In eliminating the Lady Cornhuskers from the NCAA Women’s Basketball Tournament last night at Sprint Center, the Lady Wildcats of Kentucky turned out the lights prematurely on the prospect of a big couple of days for Downtown, Crown Center and Country Club Plaza hoteliers, retailers and merchants.
The Kentucky victory shocked several thousand Nebraska fans who had traveled to Kansas City over the weekend, fully expecting to see their team — the top seed in the Kansas City Region — play in the regional finals Tuesday night and probably in the Final Four next weekend in San Antonio.
Hopes dashed. It looked like that great team, which won 32 games this season, just ran out of energy right on the edge of the Power & Light District. As usual, our friends from a couple hundred miles up I-29 handled the loss with dignity and decorum. As 5,900 fans filed out of Sprint Center, I didn’t hear any cursing, whining or excuse-making. The Nebraskans just went out quietly into the night, heads high.
In the evening’s first game, Oklahoma — which lost to Nebraska, in a late, regular-season game in Norman — defeated Notre Dame, and the Sooners now will play Kentucky in Tuesday’s regional finals. Oklahoma shipped in a couple of thousand fans — nothing to disregard — but the Sooner fans paled against a Nebraska contingent, which, I would say, numbered about 4,000.
Most of those people have already left town as you read this. And very few, a few hundred at the most, I expect, will stay around for Tuesday night’s game. So, let’s consider the economic impact of the Nebraska loss. I’m not familiar with the Convention and Visitors Bureau’s visitor-expense formula, but I would say it’s reasonable to assume that those 4,000 fans would have spent about $500 more, each, if they had stayed in town until Wednesday morning. If that’s correct, that’s about $2 million that went unspent here in our town. Now that hurts.
On the plus side, perhaps a couple thousand Boomer Sooner fans are — or will be — driving up I-35 from Oklahoma to see Tuesday’s game. Let’s hope so. That would help. But it won’t offset the boost that our beloved visitors from up north would have bestowed on our town.
….Last night marked my first visit to Sprint Center, although I’ve been to the Power & Light District several times. I don’t go to rock or country concerts any more, and I’m not a huge fan of men’s college basketball, so I just had not had a good reason to go to the arena. Belatedly, then, here are my initial observations on the center.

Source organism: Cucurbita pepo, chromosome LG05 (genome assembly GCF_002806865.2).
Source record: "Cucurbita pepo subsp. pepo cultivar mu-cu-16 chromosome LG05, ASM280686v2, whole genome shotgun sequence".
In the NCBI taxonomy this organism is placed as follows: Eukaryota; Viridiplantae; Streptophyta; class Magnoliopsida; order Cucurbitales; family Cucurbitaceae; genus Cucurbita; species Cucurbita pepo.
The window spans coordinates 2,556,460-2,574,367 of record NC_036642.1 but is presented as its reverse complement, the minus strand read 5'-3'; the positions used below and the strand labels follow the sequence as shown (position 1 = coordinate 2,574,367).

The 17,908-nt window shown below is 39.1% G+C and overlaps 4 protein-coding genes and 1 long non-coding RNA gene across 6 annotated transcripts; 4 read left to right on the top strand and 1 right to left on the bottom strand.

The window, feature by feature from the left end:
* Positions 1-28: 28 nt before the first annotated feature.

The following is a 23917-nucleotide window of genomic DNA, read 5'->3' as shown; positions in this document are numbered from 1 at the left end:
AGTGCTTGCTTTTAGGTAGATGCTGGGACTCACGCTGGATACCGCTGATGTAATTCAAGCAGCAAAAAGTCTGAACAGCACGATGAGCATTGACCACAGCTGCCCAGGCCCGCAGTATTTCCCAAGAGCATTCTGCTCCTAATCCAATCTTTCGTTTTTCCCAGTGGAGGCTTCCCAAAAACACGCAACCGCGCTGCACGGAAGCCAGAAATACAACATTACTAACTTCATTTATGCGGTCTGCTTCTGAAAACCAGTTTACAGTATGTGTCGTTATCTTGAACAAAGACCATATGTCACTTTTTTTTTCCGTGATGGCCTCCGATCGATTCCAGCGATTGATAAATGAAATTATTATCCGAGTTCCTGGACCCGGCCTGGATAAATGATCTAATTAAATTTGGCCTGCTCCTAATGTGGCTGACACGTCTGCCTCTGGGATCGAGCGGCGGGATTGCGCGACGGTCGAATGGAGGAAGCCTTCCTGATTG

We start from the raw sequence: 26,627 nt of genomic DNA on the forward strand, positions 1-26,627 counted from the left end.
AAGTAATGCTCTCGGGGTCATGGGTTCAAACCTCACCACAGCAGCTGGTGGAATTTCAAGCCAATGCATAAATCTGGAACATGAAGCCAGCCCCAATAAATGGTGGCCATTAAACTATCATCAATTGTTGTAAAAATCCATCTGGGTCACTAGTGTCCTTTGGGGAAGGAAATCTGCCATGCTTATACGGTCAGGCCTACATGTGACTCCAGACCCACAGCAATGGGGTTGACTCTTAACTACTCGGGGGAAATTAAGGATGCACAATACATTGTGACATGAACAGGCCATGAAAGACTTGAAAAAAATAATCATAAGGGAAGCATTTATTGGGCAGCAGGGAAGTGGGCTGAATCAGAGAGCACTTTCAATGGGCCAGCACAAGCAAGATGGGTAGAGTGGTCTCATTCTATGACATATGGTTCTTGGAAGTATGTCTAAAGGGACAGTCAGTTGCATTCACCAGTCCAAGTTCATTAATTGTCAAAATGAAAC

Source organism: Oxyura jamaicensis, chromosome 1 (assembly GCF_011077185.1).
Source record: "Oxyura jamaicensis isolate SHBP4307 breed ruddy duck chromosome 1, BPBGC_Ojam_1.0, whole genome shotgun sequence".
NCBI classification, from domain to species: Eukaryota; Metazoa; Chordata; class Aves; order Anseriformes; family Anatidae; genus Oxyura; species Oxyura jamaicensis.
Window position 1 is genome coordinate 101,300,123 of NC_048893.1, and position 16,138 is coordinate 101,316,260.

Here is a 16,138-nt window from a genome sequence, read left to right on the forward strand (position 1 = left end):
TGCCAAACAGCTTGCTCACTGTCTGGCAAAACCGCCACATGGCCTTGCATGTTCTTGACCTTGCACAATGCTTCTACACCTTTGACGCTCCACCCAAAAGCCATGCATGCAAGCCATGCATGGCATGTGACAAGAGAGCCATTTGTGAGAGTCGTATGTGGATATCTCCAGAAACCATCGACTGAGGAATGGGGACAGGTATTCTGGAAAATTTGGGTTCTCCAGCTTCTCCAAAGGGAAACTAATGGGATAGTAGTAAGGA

On the plus side:
— It’s a beautiful arena, well lighted, with good sight lines, good graphics and clear, proportionately sized video screens.
— The seats, both permanent and removable, are very comfortable and plenty wide.
— The concourse is spacious, and the bar-type tables and chairs sprinkled around the concourse and adjacent to some concession areas are a nice amenity. (Good place to take shelter from the brain-drumming recorded music that is played over the loudspeakers.)
— Proximity to the Power & Light District is an answer to prayers.
— The ability to drape off the upper deck, which was done last night, makes the arena seem fuller when there’s a far-from capacity crowd.
On the minus side:
— There is not enough space between the rows, again including the rows of removable and permanent chairs. I’m 5-11, and my legs are not particularly long, but I felt like I was flying coach all night.
— The air-conditioning was cranked way up, and many people put on their coats to bar against the cool breeze that seemed to permeate the building.
— At some snack bars, the menus were written in about 16-point type in stand-up plastic holders sitting on the counter. For those of you who aren’t familiar with type sizes, 16 point is two short steps up from the 12-point type you’re reading now. In short, if you were more than two or three deep in line, you couldn’t read the menu without binoculars.
— TV monitors are located around the concourse and at the concession stands, but, for some reason, only a few were tuned to ESPN, which was broadcasting the games being played at the arena. And none of the monitors that I saw had the sound on. Which was a blessing in that it avoided cacophony, but odd in another; it was more difficult to follow the action.